After an intense season of racing in San Francisco, Oracle Team USA Holds the America’s Cup.
Photos on this page courtesy of the America's Cup and photographers Gilles Martin-Raget, Abner Kingman and Ricardo Pinto
It was, with a nod to Red Sox fans, the sports comeback of all time. Emirates Team New Zealand, the clear leader early in the America’s Cup, was unable to stave off a late charge by Larry Ellison’s Oracle Team USA that suddenly found legs to sweep the final eight races and win the Auld Mug. In each race, the Kiwis were on match point and, for eight races, they lost to a steadily improving Oracle.
Sailed for the first time on San Francisco Bay, the event drew both criticism and accolades for its “new generation” approach with breathtaking 72-foot catamarans flying at speeds of 45-plus knots. Powered by towering wing sails while balancing delicately on foils that lifted the 46-foot-wide catamarans above the water, the crews sailed the behemoths with learning curves one described as “vertical.” Dazzling television graphics made the event understandable to novices, and the courses were designed to please both shoreside spectators and television schedules.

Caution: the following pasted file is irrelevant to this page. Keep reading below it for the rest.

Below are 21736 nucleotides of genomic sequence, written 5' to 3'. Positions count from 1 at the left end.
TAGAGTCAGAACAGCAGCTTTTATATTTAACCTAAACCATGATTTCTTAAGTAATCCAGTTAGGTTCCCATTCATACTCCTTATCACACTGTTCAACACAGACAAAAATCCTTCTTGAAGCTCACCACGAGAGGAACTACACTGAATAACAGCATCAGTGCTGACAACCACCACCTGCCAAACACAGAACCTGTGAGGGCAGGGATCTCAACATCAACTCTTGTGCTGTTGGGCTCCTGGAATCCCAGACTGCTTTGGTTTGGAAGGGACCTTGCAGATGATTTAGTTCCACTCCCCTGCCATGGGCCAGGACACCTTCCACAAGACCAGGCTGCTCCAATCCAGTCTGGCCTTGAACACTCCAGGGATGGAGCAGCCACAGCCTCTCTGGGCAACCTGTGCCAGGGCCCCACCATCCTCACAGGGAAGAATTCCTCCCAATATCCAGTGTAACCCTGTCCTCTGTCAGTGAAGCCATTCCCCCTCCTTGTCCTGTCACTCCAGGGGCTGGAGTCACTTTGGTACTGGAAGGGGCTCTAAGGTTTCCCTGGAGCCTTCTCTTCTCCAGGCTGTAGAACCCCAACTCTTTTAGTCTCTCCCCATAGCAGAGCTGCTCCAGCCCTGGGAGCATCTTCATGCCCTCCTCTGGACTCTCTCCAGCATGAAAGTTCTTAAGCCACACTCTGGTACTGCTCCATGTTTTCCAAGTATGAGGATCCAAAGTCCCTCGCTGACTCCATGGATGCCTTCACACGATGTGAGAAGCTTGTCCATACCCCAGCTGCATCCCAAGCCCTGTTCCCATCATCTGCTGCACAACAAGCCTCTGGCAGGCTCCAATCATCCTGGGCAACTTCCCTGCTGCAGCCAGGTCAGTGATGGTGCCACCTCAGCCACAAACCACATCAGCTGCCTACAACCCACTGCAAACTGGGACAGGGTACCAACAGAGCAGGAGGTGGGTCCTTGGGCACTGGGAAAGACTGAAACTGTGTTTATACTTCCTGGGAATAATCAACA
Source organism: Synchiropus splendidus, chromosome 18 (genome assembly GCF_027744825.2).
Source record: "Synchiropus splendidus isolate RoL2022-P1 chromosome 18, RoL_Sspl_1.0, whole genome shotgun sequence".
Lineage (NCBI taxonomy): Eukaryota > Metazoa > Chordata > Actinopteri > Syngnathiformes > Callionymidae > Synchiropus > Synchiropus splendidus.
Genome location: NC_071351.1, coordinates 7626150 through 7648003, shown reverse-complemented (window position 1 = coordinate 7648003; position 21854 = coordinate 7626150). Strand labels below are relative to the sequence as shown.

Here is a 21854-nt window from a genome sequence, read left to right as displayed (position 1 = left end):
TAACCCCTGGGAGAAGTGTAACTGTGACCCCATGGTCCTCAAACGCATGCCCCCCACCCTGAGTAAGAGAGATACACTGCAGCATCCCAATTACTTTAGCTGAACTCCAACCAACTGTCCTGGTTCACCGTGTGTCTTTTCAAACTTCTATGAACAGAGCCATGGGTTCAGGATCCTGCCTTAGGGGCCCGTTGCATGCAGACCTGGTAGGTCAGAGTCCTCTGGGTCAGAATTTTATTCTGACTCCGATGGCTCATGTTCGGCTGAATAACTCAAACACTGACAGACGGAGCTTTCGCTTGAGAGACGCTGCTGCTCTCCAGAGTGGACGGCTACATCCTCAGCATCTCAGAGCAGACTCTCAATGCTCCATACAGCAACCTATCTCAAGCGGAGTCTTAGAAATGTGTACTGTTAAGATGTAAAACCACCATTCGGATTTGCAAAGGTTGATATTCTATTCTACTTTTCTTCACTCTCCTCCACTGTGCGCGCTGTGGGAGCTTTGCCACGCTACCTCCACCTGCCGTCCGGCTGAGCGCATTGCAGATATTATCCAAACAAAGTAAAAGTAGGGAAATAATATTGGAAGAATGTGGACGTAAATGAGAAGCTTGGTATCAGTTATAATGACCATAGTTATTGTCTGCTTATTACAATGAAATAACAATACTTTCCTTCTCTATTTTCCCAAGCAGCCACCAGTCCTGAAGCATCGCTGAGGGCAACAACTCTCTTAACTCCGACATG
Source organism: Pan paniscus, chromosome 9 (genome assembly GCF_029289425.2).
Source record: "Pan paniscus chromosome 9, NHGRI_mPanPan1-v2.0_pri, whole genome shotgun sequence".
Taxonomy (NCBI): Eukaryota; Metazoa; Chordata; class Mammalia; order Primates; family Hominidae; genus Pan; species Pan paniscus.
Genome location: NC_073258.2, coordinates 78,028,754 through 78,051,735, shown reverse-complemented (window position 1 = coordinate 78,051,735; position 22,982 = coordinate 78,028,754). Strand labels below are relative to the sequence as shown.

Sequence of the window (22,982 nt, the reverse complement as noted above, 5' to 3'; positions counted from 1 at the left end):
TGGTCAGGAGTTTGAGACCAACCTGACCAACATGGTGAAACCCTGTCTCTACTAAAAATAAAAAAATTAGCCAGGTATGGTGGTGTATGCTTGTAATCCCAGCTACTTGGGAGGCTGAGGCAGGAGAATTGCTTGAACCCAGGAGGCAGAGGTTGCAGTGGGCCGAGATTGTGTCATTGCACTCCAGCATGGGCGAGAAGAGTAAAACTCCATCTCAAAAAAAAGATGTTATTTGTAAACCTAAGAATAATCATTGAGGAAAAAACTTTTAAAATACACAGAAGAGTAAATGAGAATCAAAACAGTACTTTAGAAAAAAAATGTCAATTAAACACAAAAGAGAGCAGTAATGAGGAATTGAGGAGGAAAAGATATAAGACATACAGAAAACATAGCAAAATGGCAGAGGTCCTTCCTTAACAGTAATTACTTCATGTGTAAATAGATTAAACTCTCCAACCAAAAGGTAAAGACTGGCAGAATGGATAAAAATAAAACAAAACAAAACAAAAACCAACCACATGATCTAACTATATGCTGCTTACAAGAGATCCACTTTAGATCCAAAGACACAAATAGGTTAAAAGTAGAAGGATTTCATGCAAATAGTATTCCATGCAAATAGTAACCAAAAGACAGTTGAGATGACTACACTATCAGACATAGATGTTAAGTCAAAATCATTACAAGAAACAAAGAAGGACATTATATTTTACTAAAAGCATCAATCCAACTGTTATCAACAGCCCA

The Kiwis began with momentum after decimating two weak challengers in the Louis Vuitton Cup, while the American team was off the pace, both tactically and speed-wise. Oracle also started the series with a two-race deficit: a penalty levied by an international jury for a cheating scandal that rocked the Cup. But, with the Kiwis needing just one point to take the Cup to New Zealand, Oracle rallied with eight straight wins.
Oracle skipper James Spithill, on the verge of losing the Cup at 1-8, said, “It’s not over. It’s a long way from over.” A brave statement, but no one believed that Oracle could win the next eight races, including a winner-take-all finale where the American team literally sailed away from the Kiwis, winning by 44 seconds.